Five points you should know about software validation

Validation of calibration software ? as required by ISO 17025, for instance ? is Suspicious that people don?t like to talk about. Often there is uncertainty concerning the following: Which software actually should be validated? If so, who should look after it? Which requirements must be satisfied by validation? How does one take action efficiently and how is it documented? The following post explains the background and provides a recommendation for implementation in five steps.
In a calibration laboratory, software can be used, among other activities, from supporting the evaluation process, up to fully automated calibration. Whatever the degree of automation of the program, validation always identifies the complete processes into that your program is integrated. Behind validation, therefore, is the fundamental question of if the process of calibration fulfills its purpose and whether it achieves all its intended goals, that is to say, does it provide the required functionality with sufficient accuracy?
If you need to do validation tests now, you should be aware of two basic principles of software testing:
Full testing is not possible.
Testing is always dependent on the environment.
The former states that the test of all possible inputs and configurations of an application cannot be performed as a result of large number of possible combinations. Depending on the application, the user must always decide which functionality, which configurations and quality features should be prioritised and that are not relevant for him.
Which decision is made, often depends on the second point ? the operating environment of the program. With respect to the application, practically, there are always different requirements and priorities of software use. There are also customer-specific adjustments to the program, such as concerning the contents of the certificate. But additionally the individual conditions in the laboratory environment, with an array of instruments, generate variance. The wide variety of requirement perspectives and the sheer, endless complexity of the software configurations within the customer-specific application areas therefore ensure it is impossible for a manufacturer to test for all the needs of a specific customer.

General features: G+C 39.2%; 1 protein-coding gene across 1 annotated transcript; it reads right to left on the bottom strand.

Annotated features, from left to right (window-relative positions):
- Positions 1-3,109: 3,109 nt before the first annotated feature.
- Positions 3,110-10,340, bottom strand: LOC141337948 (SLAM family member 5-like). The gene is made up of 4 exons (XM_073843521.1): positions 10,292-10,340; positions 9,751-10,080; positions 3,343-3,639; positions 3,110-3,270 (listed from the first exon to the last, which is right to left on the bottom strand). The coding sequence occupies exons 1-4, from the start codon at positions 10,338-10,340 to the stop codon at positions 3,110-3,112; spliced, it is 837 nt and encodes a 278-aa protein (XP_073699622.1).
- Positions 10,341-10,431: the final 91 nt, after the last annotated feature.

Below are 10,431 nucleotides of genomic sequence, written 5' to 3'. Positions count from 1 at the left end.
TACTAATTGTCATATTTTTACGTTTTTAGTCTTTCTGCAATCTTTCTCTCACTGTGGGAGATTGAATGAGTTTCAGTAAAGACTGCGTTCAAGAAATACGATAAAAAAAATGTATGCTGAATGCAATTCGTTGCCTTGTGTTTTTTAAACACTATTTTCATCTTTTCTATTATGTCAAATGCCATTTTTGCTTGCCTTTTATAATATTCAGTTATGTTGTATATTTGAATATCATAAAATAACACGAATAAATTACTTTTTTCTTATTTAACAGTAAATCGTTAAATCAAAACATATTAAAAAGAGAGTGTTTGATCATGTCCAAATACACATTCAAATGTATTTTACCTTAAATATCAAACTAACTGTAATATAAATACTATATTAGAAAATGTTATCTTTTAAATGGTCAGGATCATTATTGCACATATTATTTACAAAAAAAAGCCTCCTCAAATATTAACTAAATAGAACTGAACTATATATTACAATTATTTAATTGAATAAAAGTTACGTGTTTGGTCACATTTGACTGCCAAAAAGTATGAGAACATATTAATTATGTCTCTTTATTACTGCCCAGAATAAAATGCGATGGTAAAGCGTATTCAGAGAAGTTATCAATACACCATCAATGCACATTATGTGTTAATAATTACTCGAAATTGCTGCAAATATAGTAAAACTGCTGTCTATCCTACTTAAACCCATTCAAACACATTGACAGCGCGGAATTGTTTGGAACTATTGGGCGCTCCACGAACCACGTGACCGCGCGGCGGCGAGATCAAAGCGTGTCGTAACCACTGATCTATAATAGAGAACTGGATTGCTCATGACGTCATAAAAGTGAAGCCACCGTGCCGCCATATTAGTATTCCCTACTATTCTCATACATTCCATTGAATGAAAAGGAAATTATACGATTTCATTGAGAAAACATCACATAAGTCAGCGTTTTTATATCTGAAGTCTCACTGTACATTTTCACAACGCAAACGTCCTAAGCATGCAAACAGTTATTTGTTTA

Correspondingly, taking into account the above points, the validation falls onto an individual themself. In order to make this technique as efficient as possible, a procedure fitting the following five points is preferred:
The info for typical calibration configurations should be defined as ?test sets?.
At regular intervals, typically once a year, but at the very least after any software update, these test sets should be entered into the software.
The resulting certificates could be compared with those from the prior version.
Regarding a first validation, a cross-check, e.g. via MS Excel, can take place.
The validation evidence ought to be documented and archived.
WIKA provides a PDF documentation of the calculations carried out in the software.
Note
For more info on our calibration software and calibration laboratories, visit the WIKA website.

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